This week we will cover the last of the Short Vowel Rules in Orton Gillingham. So far, we have made it through FLOSS, “K” Rule, and the “J” Rule. The fourth and final short vowel rule is the “CH” Rule. The “CH” Rule says: -tch is used after one short vowel at the end of one syllable words to spell “ch.” This means, in a one syllable word where there is a short vowel sound followed by a “ch” sound, the letters –tch are being used to make that sound. Examples of this rule are: ă              snatch, match, hatch, patch ĕ             sketch, stretch, fetch, etch ĭ               ditch, snitch, stitch, switch…

  • Short Vowel Rules

    Short Vowel Rule: “J” Rule – Make a Pledge to Learn This Rule

    Following in the path of my post last week, today we cover the third of four Short Vowel Rules in Orton Gillingham. It is the “J” Rule. So far, we have covered FLOSS and the “K” Rule . The “J” rule says: -dge is used after one short vowel at the end of a one syllable word to spell “j.” This means, in a one syllable word where there is a short vowel sound followed by a “j” sound, the letters –dge are being used to make that sound. Examples of this rule are: ă       badge, cadge ĕ       pledge, edge, wedge, sedge, hedge, ledge ĭ        ridge, bridge, smidge ŏ       dodge,…

  • Suffix Rules,  Syllable Division,  Types of Syllables

    More Syllable Division: The Long & Short of –ci, -si, -ti, -xi

    Today, I received a great question from a reader. After my last post on syllable division, she asked me, “What do you say about the letter i in the following examples: div i sion in ci sion de li cious am bi tion ig ni tion???” I can understand the confusion, based on my previous posts. According to what I have said so far, those I’s should be long because the syllable is considered open. Now we get into a more advanced rule of division. It has to do with the suffixes on those words. This division rule has to do with -ci, -si, -ti, -xi being suffixes. They are…

  • Syllable Division,  Types of Syllables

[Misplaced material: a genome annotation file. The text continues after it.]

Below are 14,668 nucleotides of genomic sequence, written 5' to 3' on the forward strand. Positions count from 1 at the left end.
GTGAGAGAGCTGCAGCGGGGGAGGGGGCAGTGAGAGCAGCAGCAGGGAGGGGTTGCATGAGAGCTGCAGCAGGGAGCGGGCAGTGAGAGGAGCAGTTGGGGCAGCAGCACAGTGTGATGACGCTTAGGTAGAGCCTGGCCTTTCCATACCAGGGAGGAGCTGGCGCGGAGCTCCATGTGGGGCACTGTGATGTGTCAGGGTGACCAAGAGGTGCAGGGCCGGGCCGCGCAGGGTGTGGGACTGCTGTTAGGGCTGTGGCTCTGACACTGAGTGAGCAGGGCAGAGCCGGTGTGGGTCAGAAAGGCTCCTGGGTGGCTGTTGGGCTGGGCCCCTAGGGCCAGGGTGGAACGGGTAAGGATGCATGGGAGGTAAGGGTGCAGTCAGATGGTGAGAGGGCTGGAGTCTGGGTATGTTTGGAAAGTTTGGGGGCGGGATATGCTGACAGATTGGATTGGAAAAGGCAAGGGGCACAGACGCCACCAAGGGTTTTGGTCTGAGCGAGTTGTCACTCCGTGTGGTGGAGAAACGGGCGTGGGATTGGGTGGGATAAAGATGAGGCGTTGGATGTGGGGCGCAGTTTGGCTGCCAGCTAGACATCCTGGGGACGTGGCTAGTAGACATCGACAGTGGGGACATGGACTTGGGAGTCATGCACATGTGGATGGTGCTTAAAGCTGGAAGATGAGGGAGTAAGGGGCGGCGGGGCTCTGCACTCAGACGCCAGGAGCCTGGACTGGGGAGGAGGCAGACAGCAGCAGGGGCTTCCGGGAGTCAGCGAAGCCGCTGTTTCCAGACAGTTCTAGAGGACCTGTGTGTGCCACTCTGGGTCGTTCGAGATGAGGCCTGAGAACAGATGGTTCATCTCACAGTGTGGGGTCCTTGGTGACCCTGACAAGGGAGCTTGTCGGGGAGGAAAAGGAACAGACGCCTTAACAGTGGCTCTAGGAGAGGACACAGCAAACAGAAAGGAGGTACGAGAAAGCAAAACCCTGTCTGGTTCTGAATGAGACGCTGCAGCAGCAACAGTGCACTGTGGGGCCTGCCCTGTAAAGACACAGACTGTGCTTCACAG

A Mountain View: Labeling and Syllable Division

    We have covered all of the components of REVLOC and the different syllable division rules. Today, I would like to condense that down to an overview, so, hopefully, a bigger picture can be formed. First, REVLOC, stands for types of syllables. These syllables are then classified by the corresponding letter from the REVLOC system. Once classified (or maybe labeled is a better term), the word can be broken down and pronounced based on the rules associated with each syllable type. The word “REVLOC” is what it is because that is the order in which each syllable type should be considered in pronunciation. For example, the word “war” might look like…

  • Syllable Division

    Go to the End and Count Back Three, if You See Consonant + LE

    The syllable pattern in REVLOC is is a departure from the Vowel-Consontant-Vowel patterns. This one is Consonant+LE. It is the L in REVLOC. If you have not read the post on REVLOC, please read it and come back. When you have a word with a Consonant+LE at the end, count back three letters, then divide the word. Consontant + LE is ALWAYS at the end of the word. The C+LE endings are: • ble • dle • fle • gle • kle • tle • zle • ple They are pronounced as: • ble = b’l (as in bubble) • dle = d’l (as in idle) • fle = f’l…